The Single European Sky ATM Research (SESAR) project is the technological pillar of the European Commission’s Single European Sky Initiative to modernize air traffic management (ATM). Here, we describe the process of establishing SESAR and the main parts of the project: the research and development (R&D) part, which is led by the SESAR Joint Undertaking; the deployment part, which is managed by the SESAR Deployment Manager; and the European ATM Master Plan, which collects and lays out both the R&D and deployment needs. The latest European ATM Master Plan was adopted just prior to the current pandemic. The huge loss in air traffic due to the pandemic, and the speed of the recovery of the aviation industry will require reprioritization, but the main elements that have been established—particularly those in support of the environment—remain valid.
Owing to its high heat storage capacity and fast heat transfer rate, packed bed latent heat storage (LHS) is considered as a promising method to store thermal energy. In a packed bed, the wall effect can impact the packing arrangement of phase change material (PCM) capsules, inducing radial porosity oscillation. In this study, an actual-arrangement-based three-dimensional packed bed LHS model was built to consider the radial porosity oscillation. Its fluid flow and heat transfer were analyzed. With different cylindrical sub-surfaces intercepted along the radial direction in the packed bed, the corresponding relationships between the arrangement of capsules and porosity oscillation were identified. The oscillating distribution of radial porosity led to a non-uniform distribution of heat transfer fluid (HTF) velocity. As a result, radial temperature distributions and liquid fraction distributions of PCMs were further affected. The effects of different dimensionless parameters (e.g., tube-to-capsule diameter ratio, Reynolds number, and Stefan number) on the radial characteristics of HTF and PCMs were discussed. The results showed that different diameter ratios correspond to different radial porosity distributions. Further, with an increase in diameter ratio, HTF velocity varies significantly in the near wall region while the non-uniformity of HTF velocity in the center region will decrease. The Reynolds and Stefan numbers slightly impact the relative velocity distribution of the HTF—while higher Reynolds numbers can lead to a proportional improvement of velocity, an increase in Stefan number can promote heat storage of the packed bed LHS system.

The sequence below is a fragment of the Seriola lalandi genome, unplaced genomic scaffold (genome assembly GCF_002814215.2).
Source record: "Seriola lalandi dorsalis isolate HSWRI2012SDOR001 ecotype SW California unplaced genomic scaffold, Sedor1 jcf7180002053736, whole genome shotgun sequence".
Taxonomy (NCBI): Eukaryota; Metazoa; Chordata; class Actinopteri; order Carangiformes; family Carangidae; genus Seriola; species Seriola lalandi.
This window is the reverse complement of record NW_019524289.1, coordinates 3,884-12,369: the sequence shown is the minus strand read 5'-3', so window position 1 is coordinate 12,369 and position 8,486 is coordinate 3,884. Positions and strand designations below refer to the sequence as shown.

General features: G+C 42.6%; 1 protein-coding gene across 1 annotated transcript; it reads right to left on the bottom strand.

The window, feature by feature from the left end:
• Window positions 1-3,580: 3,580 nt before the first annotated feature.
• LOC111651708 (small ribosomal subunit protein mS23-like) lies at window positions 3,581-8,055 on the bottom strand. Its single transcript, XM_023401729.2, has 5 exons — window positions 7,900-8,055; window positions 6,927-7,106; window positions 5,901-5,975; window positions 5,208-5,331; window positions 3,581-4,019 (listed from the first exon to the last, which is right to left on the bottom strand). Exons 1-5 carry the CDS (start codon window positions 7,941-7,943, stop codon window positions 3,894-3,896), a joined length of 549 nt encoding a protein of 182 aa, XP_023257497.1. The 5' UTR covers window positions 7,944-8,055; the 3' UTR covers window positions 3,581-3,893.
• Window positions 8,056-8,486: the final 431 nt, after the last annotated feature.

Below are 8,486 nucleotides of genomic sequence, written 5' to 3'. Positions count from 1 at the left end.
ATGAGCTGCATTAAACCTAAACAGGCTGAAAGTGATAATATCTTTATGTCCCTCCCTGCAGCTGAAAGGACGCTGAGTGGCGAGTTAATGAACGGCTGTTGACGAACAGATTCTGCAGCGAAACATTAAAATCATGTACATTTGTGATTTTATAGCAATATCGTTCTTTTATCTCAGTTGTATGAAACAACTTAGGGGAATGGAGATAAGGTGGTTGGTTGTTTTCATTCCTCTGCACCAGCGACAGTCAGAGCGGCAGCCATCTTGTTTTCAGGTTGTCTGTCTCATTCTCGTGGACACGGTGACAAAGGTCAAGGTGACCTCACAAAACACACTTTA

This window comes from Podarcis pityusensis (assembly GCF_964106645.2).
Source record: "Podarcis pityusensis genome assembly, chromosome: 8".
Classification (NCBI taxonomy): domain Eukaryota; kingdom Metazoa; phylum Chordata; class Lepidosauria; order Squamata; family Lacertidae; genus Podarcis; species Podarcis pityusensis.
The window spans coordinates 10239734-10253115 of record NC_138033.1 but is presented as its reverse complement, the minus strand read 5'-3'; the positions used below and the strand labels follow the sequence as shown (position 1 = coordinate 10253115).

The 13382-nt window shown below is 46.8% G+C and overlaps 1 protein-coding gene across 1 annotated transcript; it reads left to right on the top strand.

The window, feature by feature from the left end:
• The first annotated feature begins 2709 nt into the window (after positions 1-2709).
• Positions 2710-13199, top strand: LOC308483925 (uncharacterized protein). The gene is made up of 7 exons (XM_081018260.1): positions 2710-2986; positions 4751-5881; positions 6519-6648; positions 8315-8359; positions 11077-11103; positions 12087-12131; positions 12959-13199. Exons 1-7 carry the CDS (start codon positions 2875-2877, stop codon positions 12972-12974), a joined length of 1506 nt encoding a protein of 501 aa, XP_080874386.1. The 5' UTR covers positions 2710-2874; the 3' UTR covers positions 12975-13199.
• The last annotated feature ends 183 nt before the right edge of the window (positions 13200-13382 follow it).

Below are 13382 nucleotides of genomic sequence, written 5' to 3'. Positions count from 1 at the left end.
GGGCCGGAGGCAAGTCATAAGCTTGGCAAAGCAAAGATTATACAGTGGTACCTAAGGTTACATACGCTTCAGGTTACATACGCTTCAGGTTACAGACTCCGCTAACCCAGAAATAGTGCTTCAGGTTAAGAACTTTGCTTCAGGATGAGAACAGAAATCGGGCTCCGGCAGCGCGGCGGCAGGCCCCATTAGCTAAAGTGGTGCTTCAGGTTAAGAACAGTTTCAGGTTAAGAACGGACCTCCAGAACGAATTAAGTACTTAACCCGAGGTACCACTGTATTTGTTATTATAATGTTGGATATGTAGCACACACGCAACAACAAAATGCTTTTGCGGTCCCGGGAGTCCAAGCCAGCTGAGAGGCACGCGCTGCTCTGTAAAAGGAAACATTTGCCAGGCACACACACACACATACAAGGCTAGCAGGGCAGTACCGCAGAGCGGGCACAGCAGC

Intractable delays occur in air traffic due to the imbalance between ever-increasing air traffic demand and limited airspace capacity. As air traffic is associated with complex air transport systems, delays can be magnified and propagated throughout these systems, resulting in the emergent behavior known as delay propagation. An understanding of delay propagation dynamics is pertinent to modern air traffic management. In this work, we present a complex network perspective of delay propagation dynamics. Specifically, we model air traffic scenarios using spatial-temporal networks with airports as the nodes. To establish the dynamic edges between the nodes, we develop a delay propagation method and apply it to a given set of air traffic schedules. Based on the constructed spatial–temporal networks, we suggest three metrics—magnitude, severity, and speed—to gauge delay propagation dynamics. To validate the effectiveness of the proposed method, we carry out case studies on domestic flights in the Southeastern Asia region (SAR) and the United States. Experiments demonstrate that the propagation magnitude in terms of the number of flights affected by delay propagation and the amount of propagated delays for the US traffic are respectively five and ten times those of the SAR. Experiments further reveal that the propagation speed for US traffic is eight times faster than that of the SAR. The delay propagation dynamics reveal that about six hub airports in the SAR have significant propagated delays, while the situation in the United States is considerably worse, with a corresponding number of around 16. This work provides a potent tool for tracing the evolution of air traffic delays.
The normal operation of aircraft and flights can be affected by various unpredictable factors, such as severe weather, airport closure, and corrective maintenance, leading to disruption of the planned schedule. When a disruption occurs, the airline operation control center performs various operations to reassign resources (e.g., flights, aircraft, and crews) and redistribute passengers to restore the schedule while minimizing costs. We introduce different sources of disruption and corresponding operations. Then, basic models and recently proposed extensions for aircraft recovery, crew recovery, and integrated recovery are reviewed, with the aim of providing models and methods for different disruption scenarios in the practical implementation of airlines. In addition, we provide suggestions for future research directions in these topics.